Manuel Miranda is former counsel to GOP Senate Majority Leader Bill Frist and founder and chairman of the Third Branch Conference, a coalition of grassroots organizations following judicial issues. He writes a thrice-weekly column in the Wall Street Journal. He has three observations on yesterday’s US Senate hearings on the confirmation of John Roberts to the Supreme Court. Read them on page 2.
Also, Roberts is a Catholic. Following are transcripts of overt anti-Catholic questions by Senators Specter and Feinstein yesterday with Roberts’ responses:
SEN. SPECTER: And let me digress from Roe for just a moment because i think this touches on an issue with ought to be settled. When you talk about your personal views, and as they may relate to your own faith, would you say that your views are the same as those expressed by john kennedy when he was a candidate, and he spoke to the greater houston ministerial association on september of 1960, quote, i do not speak for my church on public matters, and the church does not speak for me, closed quote?
ROBERTS: I agree with that, senator, yes.
SPECTER: And did you have that in mind when you said there is nothing in my personal views that would prevent me from fully and faithfully applying the precedent as well as Casey.
ROBERTS: Well, i think people’s personal views on this issue derive from a number of sources. And there is nothing in my personal views based on faith or other sources that would prevent me from a fly — applying the precedent of the court faithfully under principleses of starry decisus.
FEINSTEIN: In 1960, there was much debate about President John F. Kennedy’s faith and what role Catholicism would play in his administration. At that time, he pledged to address the issues of conscience out of a focus on the national interests, not out of adherence to the dictates of one’s religion. And he even said, I believe in an America where the separation of church and state is absolute. My question is: Do you?
ROBERTS: Senator, I think the reason we have the two clauses in the Constitution in the First Amendment reflects the framers’ experience. Many of them or their immediate ancestors were fleeing religious persecution. They were fleeing established churches. And it makes perfect sense to put those two provisions together: no establishment of religion and guaranteeing free exercise. That reflected the framers’ experience.
FEINSTEIN: You can’t answer my question yes or no?
ROBERTS: Well, I don’t know what you mean by absolute separation of church and state. For example, recently in the Ten Commandments case, the court upheld a monument on the Texas Capitol grounds that had the Ten Commandments in it. They struck down the posting of the Ten Commandments in a Kentucky courthouse. Is it correct to call the monument on the Texas Capitol grounds with the Ten Commandments, is that an absolute separation or is that an accommodation of a particular monument along with others that five of the justices found was consistent with the First Amendment?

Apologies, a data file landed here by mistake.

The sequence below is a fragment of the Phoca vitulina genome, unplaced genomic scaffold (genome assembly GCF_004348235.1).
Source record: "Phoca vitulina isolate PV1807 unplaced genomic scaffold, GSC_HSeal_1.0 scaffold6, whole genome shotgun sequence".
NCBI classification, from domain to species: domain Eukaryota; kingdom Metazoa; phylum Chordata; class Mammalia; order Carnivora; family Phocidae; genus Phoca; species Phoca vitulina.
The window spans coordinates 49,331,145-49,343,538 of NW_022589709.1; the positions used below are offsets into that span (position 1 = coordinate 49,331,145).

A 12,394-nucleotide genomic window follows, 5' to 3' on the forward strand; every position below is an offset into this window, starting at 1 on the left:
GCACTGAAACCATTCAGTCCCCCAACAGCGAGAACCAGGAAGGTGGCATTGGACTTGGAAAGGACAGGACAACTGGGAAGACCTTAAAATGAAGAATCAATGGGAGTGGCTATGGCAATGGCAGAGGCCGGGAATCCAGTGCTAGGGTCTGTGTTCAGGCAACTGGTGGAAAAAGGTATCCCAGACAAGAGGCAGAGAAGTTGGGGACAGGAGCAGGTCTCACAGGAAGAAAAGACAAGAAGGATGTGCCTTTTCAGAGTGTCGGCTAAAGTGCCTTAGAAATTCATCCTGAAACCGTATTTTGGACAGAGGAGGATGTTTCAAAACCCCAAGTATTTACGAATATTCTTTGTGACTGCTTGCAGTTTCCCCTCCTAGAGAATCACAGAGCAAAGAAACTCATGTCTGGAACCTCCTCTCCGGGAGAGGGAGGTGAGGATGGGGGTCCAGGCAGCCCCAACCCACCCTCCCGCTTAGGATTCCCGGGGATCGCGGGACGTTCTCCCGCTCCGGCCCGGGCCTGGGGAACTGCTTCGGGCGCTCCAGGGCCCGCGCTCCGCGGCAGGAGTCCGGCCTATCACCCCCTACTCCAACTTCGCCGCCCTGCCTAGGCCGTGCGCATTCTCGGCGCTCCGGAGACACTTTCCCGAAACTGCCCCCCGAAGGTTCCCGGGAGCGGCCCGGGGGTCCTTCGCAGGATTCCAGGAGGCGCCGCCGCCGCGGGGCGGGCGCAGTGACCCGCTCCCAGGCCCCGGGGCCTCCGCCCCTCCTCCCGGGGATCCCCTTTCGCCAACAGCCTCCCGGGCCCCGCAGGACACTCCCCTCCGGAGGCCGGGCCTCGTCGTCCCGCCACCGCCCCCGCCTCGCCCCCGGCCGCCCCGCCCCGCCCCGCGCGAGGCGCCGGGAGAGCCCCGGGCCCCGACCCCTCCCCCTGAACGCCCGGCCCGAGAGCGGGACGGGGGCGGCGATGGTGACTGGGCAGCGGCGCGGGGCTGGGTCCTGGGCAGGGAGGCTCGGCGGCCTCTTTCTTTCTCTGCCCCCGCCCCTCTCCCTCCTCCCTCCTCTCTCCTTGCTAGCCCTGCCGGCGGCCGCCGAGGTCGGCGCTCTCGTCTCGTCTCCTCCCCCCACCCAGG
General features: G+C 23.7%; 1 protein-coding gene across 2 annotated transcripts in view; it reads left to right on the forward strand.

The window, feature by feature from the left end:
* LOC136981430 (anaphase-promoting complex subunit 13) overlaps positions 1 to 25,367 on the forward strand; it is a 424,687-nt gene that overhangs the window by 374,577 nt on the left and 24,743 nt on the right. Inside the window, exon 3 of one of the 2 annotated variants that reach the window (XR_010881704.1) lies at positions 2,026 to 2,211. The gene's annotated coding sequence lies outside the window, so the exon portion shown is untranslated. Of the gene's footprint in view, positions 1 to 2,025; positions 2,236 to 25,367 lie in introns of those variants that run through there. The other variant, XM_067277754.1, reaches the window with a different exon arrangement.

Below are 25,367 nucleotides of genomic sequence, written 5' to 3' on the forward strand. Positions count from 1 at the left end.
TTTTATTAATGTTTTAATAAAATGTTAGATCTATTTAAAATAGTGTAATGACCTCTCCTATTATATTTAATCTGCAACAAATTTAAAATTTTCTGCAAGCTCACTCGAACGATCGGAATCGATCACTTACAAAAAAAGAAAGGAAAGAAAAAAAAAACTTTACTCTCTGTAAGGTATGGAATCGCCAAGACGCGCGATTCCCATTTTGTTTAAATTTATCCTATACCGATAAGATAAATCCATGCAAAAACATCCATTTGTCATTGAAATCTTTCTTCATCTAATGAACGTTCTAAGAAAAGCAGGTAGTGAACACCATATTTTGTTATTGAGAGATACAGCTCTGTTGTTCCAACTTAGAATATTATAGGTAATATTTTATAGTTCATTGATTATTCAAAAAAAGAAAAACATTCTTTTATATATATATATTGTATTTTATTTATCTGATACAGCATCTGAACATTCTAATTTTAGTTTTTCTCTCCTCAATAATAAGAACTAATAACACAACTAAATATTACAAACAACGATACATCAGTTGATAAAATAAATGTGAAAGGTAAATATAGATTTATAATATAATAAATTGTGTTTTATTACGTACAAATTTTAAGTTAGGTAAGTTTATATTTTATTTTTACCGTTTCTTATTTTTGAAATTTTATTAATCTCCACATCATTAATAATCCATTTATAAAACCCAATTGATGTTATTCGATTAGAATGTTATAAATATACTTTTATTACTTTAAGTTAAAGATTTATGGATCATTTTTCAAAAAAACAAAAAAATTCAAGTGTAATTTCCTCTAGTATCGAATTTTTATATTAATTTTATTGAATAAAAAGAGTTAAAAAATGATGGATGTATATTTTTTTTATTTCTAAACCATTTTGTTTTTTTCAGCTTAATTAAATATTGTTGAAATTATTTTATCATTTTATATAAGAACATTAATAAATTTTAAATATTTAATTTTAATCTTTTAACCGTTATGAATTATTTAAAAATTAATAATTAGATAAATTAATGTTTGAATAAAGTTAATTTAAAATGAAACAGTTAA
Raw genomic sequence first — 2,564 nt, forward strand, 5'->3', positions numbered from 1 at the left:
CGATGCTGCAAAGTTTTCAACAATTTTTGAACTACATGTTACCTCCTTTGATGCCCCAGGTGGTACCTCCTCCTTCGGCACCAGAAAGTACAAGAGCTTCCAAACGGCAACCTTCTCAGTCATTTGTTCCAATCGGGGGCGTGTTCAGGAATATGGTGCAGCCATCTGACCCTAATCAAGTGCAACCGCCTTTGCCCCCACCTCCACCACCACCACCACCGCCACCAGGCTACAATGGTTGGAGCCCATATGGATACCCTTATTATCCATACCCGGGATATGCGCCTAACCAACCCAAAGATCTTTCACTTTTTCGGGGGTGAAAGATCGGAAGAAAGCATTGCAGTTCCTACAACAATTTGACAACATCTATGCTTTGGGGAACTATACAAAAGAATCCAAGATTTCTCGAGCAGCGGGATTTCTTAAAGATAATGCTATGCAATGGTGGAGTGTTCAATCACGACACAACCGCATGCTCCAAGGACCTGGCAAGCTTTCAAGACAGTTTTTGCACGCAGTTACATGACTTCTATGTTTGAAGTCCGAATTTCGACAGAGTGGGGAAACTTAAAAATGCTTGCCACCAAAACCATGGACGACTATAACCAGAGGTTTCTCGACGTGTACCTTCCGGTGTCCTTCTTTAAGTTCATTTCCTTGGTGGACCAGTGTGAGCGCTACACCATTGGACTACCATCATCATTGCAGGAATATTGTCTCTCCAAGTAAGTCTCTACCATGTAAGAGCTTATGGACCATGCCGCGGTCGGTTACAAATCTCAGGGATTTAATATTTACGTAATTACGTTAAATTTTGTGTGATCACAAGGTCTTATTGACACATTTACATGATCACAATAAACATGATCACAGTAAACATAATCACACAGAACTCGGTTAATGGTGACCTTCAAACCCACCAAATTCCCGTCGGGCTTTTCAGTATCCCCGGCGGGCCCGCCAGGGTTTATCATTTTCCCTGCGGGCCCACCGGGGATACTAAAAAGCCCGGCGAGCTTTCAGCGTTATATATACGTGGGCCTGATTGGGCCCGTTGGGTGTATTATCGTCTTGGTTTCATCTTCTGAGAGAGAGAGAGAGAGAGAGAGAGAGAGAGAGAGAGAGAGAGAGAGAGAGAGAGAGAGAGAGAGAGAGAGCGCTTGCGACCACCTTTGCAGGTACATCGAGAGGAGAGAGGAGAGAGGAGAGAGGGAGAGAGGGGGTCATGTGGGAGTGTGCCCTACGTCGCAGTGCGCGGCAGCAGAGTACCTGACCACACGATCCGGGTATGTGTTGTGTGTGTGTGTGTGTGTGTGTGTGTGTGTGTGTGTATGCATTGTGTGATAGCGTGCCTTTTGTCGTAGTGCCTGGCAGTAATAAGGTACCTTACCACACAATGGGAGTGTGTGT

So I don’t know what that means when you say absolute separation. I do know this: that my faith and my religious beliefs do not play a role in judging. When it comes to judging, I look to the law books and always have. I don’t look to the Bible or any other religious source.

Miranda observations for 9/13 US Senate hearings on Roberts Supreme Court confirmation:
1) In my estimation, having studied the tapes, transcripts, and live performances of scores of appellate and high court nominees, — and also prepared several nominees in murder boards, Judge Roberts’s performance yesterday was near perfect. In fact, in 2003 his performance was the best we had ever seen, although no one could perform more bravely than did Bill Pryor. I am not troubled at all by his cautious and correct answers to questions concerning Roe and the right to privacy.
2) While I am not troubled, I empathize with the potential for despair that many of my friends may have experienced. I believe that the Roberts hearings offer an opportunity. We should impress upon the White House that they cannot do this again. They cannot nominate someone without a clear record on Roe. A record such as the late Chief Justice was nominated in 1986 by Ronald Reagan. For this president, the ultimate prize is to end the stigma that sunk his father’s legacy. When the President promised he would appoint judges like Scalia and Thomas, it was not their views on the Clean Sewers Act that he was trying to signal to us — it was code for Roe. He knew it, we knew it. There are currently short list judges that have records on Roe and we should now expect them to be nominated. Not just to keep a promise, but as a matter of decency. At some point those who despair must be given some clearly marked reason for hope.
3) I pray that it is not left to Catholics to point out the offense and outrage of the questions posed below. I will not risk offending anyone of another faith by drawing the obvious observations and “what ifs.” . Two years ago, Archbishop Charles Chaput pointed out that anti-Catholic bigotry was alive and well in the U.S. Capitol. Below is the proof of that. Notice the raw intolerance and disrespect that the Senator from California shows as she utters the words “dictates of one’s religion.” As a Catholic who understands that my religion invited and does not dictate, I am heartsore over these questions. Certainly, this is not an inter- religion issue. It is secularists versus people of faith. The John Kennedy question is more than a nose inside the tent of imposing a constitutionally prohibited religious test It is the smelly, slobbering camel. If anything it’s use disturbingly shows that we have not progressed much in 45 years, and are travelling in the wrong direction.

Related Posts Plugin for WordPress, Blogger...